'Helicobacter pylori' : nurses' perceptions of diagnosis and treatment in adults

Lynette Harper, Phil Boulter, Ann Ooms, Anne Ambridge, Patricia Griffin

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Abstract

Background Helicobacter pylori is a bacterium that lives in the stomach’s gastric mucosa layer. H. pylori is a carcinogen that increases the risk of stomach and duodenum ulcers, gastro-oesophageal reflux disease and stomach cancer.

Prevalence rates of H. pylori are higher in people with a learning disability than in the general population; however, despite the increased risk of H. pylori in people with a learning disability there is a lack of literature that applies specifically to this population and their families or carers.

Aim To explore issues related to the diagnosis and treatment of H. pylori in people with a learning disability by examining the attitudes, beliefs, experiences and behaviours of staff working with people with a learning disability who are undergoing assessment and/or treatment for H. pylori.

Another aim of this study was to understand the barriers to using preventive strategies, completing assessments and treating H. pylori in people with a learning disability.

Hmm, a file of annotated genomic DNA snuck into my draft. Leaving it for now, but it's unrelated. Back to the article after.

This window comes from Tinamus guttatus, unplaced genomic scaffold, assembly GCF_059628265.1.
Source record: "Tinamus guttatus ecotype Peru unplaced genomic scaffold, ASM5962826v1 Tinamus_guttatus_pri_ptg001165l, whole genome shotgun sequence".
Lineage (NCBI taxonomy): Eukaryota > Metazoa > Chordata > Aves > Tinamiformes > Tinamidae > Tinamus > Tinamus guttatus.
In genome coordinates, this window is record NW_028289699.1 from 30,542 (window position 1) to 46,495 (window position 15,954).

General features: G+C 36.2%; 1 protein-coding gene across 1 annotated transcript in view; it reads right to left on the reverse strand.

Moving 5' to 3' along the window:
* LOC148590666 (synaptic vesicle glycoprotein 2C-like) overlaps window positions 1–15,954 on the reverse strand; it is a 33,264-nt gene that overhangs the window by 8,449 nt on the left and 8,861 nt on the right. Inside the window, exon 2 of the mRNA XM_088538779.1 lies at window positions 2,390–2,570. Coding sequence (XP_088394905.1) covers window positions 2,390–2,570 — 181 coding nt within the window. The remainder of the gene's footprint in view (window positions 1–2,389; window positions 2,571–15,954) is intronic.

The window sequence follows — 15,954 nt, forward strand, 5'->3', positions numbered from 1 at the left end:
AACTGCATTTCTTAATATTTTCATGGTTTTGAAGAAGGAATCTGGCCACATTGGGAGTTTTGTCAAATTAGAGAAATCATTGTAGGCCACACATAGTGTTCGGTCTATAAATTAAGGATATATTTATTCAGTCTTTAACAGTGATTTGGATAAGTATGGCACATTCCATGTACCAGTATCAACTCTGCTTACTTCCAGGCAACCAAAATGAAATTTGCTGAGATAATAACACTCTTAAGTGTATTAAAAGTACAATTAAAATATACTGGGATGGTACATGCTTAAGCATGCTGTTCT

Method Focus groups were conducted with 16 staff members from two learning disability services. Before the focus groups, staff members were sent an information sheet with facts about H. pylori in people with a learning disability. Transcribed focus group discussions were analysed to identify themes.

Results Staff reported issues with identifying accurate prevalence figures for H. pylori in people with a learning disability in their services due to the limited number of people who had undergone assessment. Identifying the signs and symptoms of H. pylori was also challenging for staff due to communication difficulties with people with a learning disability, or because the individual had minor symptoms or was asymptomatic. Other staff said that symptoms could be attributed to the side effects of medicines.

Staff believed that people with a learning disability should be treated for H. pylori, given the associated risks of the bacterium, but that the lack of guidance on re-testing after treatment meant it was challenging to incorporate re-testing into care planning.

Conclusion Little consideration has been given to the presence of H. pylori in people with a learning disability over the past decade, despite the fact it is an important health concern that can be identified and treated. Staff, carers and people with a learning disability should discuss with their GP having a blood, stool or breath test to check for H. pylori.

Adding assessment for H. pylori to annual health checks will ensure screening becomes routine and may reduce complications or signs and symptoms, such as reflux and bloating.
Original languageEnglish
Pages (from-to)38-45
Number of pages8
JournalLearning Disability Practice
Volume23
Issue number2
Early online date13 Feb 2020
DOIs
Publication statusPublished - 26 Mar 2020
Externally publishedYes

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